By addressing only the problems for elephants, this measure already has a very narrow focus, so it is important that the option chosen by the City Council is as effective as possible.

Certainly, taking the most straightforward and effective solution now will save the City Council’s time in the long term.

An end to elephant use in traveling shows does not prevent circuses performing in any town or city, shows can be adapted.

Like all American businesses, circuses must change with the times to stay relevant and profitable and human only shows are thriving. Cirque du Soleil for example has shown that there is an expanding market for traditional human circus performance; in L.A. they are now opening more shows and staying in venues for longer, offering substantially more revenue and employment to the City than offered currently by the wild animal circus shows.

If you live or work in L.A., please help us to secure this ordinance in 2013.Contact us– tel: 323 935 2234 or email

If you live in LA please write to your City Council Member. Letters are more effective than email.

The Traveling Exotic Animal Protection Act, which would prohibit the use of wild animals in circuses across the U.S., has continued to gain cosponsors. It is vital that we continue to build support so that this Bill can be reintroduced in 2013. Please contact your members of Congress and urge them to support a ban. And if you can get a meeting, let us know and we’ll arrange for an ADI person to join you.

Circuses out of Control
October & November: a Cole Bros. Circus truck carrying elephants crashed in a ditch in Mississippi; the Jaws of Life were used to remove llamas, zebras and camels from the wreckage of Universoul Circus trailer on a highway in Georgia and chaos ensued when a camel escaped Ramos Bros. Circus in Glendale, CA and ran across four lanes of traffic.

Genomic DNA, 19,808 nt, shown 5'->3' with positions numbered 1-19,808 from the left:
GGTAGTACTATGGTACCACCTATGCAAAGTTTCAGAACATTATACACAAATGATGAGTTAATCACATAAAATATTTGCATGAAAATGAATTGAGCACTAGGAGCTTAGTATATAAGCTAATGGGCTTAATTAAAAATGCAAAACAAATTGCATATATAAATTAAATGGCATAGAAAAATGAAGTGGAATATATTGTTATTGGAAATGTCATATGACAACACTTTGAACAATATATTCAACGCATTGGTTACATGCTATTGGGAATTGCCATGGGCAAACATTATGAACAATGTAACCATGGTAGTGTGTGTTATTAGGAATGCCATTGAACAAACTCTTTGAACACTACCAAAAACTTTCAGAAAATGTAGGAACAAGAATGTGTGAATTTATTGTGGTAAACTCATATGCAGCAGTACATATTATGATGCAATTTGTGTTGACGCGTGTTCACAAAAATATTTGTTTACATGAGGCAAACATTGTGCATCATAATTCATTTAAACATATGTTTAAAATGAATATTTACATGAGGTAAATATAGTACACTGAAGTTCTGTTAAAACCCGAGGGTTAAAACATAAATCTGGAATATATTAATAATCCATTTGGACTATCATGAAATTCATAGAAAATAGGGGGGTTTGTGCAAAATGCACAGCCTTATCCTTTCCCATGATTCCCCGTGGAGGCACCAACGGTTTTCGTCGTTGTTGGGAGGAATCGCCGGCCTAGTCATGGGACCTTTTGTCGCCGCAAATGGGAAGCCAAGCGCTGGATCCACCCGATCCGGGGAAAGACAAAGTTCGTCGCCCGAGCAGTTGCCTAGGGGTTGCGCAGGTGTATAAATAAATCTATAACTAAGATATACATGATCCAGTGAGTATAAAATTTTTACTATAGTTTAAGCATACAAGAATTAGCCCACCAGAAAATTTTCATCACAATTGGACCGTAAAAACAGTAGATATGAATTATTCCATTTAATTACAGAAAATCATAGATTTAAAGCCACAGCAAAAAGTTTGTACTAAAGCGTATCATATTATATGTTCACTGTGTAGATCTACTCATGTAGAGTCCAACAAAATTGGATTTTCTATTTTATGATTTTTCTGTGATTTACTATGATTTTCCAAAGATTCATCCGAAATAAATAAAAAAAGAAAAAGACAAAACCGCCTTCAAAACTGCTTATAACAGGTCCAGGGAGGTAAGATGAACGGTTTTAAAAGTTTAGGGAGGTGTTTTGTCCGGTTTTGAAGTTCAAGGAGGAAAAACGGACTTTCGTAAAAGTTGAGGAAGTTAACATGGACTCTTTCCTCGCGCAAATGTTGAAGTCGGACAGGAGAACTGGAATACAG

First steps taken in Anaheim, California, when a motion to ban wild animals in circuses was introduced. ADI met with the Mayor and council members and organized citizens to testify. Although this motion was withdrawn through lack of time to brief the City Council on the key issues, we expect to return to this issue in Anaheim.

Rio Rancho
ADI helped convince Rio Rancho, New Mexico Council to reconsider plans to remove protections from recently secured animal ordinances, including circus restrictions. The Council is taking more time to consider changes and public input.

The Performing Animal Welfare Society
put on a spectacular series of animal free circus shows at the Avalon Theatre in Los Angeles. Featuring the gymnastic, youthful talents of the Le Petit Cirque, the show also featured animal stories – including Bambek, rescued from a Bolivian circus by ADI recounting his tale – and clips from the launch of TEAPA, HR3359. ADI had an information table and displays at the event. A great night and a clear message: Circuses don’t need animals.